In June 2020, comedian Dave Chappelle released an unexpected, 27-minute-long special titled 8:46 — a number instantly recognizable as the amount of time former Minneapolis Police Officer Derek Chauvin knelt on George Floyd’s neck, killing him.
Netflix uploaded Chappelle’s 8:46 to YouTube and Facebook Watch, and the clip was instantly popular despite its searing absence of a primary focus on humor. At the beginning, a socially-distanced crowd in masks is visible, and Chappelle noted it was “weird and less than ideal circumstances for a show.”
Within twelve hours, the clip received well over two million views on both platforms:
Both uploads had the same description, which was concise and read:
From Dave: Normally I wouldn’t show you something so unrefined, I hope you understand
@Netflix also shared the clip on Twitter:
Dave Chappelle has something to say https://t.co/BSAfY82nbv
— Netflix (@netflix) June 12, 2020
In just under half an hour, Chappelle covered a range of subjects which were as diverse as they were interconnected. Although we were unable to locate an official transcript of Dave Chappelle’s 8:46, some quotes were transcribed or shared on social media.
On finally watching the video of Floyd’s death, Chappelle said:
This man kneeled on a man’s neck for eight minutes and 46 seconds. Can you imagine that? This kid thought he was going to die. He knew he was going to die. He called for his dead mother.
I’ve only seen that once before in my life. My father, on his deathbed, called for his grandmother. When I watched that tape, I understood that man knew he was gonna die.
Chappelle also talked about Christopher Dorner, a former Los Angeles police officer, and a siege which ended in Dorner’s death. Chappelle compared that siege to protests over Floyd’s death:
[Police] found him … [Dorner] was hiding in a cabin … when they figured out where this n**** was, no less than 400 police officers showed up and answered the call … and you know why 400 cops showed up? Because one of their own was murdered … so how the fuck can’t they understand what’s going on in these streets?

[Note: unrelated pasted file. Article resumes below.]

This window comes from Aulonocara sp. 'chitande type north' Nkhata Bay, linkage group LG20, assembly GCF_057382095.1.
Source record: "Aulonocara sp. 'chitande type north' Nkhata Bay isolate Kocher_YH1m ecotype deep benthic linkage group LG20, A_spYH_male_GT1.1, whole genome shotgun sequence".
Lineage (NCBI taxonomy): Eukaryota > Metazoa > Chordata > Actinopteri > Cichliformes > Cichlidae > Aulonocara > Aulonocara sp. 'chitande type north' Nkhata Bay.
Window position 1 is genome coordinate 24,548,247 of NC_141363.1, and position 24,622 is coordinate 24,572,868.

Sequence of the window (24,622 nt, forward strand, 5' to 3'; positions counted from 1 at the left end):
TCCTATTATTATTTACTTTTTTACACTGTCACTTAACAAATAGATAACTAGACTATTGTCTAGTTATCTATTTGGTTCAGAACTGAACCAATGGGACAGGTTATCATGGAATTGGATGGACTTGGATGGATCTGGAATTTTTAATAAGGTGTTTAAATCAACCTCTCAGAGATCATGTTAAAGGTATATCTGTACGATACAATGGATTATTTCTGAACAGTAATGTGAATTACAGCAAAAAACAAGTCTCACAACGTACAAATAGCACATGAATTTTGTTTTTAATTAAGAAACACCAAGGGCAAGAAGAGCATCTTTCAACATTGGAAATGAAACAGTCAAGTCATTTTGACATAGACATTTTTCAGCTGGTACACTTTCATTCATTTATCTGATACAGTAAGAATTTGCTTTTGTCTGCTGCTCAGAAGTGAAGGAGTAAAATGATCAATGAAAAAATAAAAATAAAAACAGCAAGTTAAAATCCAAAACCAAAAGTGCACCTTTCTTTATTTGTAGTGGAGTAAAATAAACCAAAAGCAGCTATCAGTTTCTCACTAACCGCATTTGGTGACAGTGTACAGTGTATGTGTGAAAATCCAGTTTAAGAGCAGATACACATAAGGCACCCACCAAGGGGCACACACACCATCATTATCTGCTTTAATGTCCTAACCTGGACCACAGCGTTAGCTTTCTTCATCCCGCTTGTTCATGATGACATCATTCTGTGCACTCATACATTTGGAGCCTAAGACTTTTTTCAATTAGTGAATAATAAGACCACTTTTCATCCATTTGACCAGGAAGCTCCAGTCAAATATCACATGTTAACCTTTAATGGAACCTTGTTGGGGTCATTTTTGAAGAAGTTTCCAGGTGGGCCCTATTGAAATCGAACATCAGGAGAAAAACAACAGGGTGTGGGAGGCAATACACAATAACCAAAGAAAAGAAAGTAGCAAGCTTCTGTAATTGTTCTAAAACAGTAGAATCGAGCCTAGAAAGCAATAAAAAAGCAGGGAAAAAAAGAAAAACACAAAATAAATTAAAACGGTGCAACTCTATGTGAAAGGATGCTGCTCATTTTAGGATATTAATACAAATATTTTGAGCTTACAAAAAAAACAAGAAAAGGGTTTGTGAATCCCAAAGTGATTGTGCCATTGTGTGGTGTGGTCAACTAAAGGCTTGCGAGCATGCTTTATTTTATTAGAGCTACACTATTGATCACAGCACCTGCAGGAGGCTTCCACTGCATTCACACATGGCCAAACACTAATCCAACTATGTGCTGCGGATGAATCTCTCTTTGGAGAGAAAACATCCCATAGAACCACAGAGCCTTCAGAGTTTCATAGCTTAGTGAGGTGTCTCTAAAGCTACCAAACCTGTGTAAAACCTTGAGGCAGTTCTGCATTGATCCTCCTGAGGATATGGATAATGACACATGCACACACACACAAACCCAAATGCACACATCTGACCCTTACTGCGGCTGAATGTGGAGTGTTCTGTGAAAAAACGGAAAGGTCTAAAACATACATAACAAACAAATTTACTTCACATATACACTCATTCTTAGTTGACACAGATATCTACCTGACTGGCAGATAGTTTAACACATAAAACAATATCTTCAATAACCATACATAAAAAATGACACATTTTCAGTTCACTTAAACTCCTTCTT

In the course of 8:46, Chappelle also criticized Laura Ingraham and Candace Owens, saying of the latter:
Candace Owens … that rotten bitch … she’s the worst … I can’t think of a worse way to make money. She’s the most articulate idiot I’ve ever seen in my fuckin’ life.
She’s so articulate that she’ll tell you how fucking stupid she is.
Owens responded on Twitter, in a seeming attempt to spin Chappelle’s commentary as some sort of welcomed ribbing:
We’ve arrived too suddenly into a culture where people can’t laugh at themselves, or want to restrain comedians.
I will never be a part of that culture. @DaveChappelle —you are legend and I’d love to meet you and challenge you to say any of that to my face! 😂
— Candace Owens (@RealCandaceO) June 12, 2020
On Ingraham, Chappelle referenced her remarks about LeBron James:
[Laura Ingraham] told one of Ohio’s greatest residents ever to shut up and dribble. Let me tell you something about LeBron, he was on the cover of Sports Illustrated when he was 17 years old and exceeded every expectation that they had for him. She told my friend [James] to shut up and dribble. My friend is the best at something and this bitch is not the best at anything. She’s a regular ass white bitch with a platform.
Chappelle also discussed CNN anchor Don Lemon, and Lemon’s call for more celebrities to speak out. In response, Chappelle stated:
And these n****s say ‘why isn’t David Chappelle saying anything?’
Because David Chappelle understands what the fuck he is seeing and these streets will speak for themselves whether I am alive or dead … Why would everyone care what their favorite comedian thinks after they saw a police officer kneel on a man’s neck for eight minutes and 46 seconds?
So now all of a sudden, this n**** expects me to step in front of the streets and talk over the work these people are doing as a celebrity? Answer me! Do you want to see a celebrity right now? Do we give a fuck what Ja Rule thinks? Does it matter about celebrity? No! This is the streets talking for themselves. They don’t need me right now.
Twice during the set, at the beginning and the end, Chappelle discussed being struck by numerical coincidences. One was the set’s titular 8:46, and the other was about his grief over the death of Kobe Bryant. Of the first, Chappelle said:
I can’t get that number out of my head because it was my time of birth on my birth certificate. I was born at 8:46 in the morning and they killed [George Floyd] in eight minutes and 46 seconds.
It did not appear a transcript of Dave Chappelle’s 8:46 had been released, but unlike his other Netflix specials, the clip was available to watch for free via YouTube and Facebook Watch (embedded above).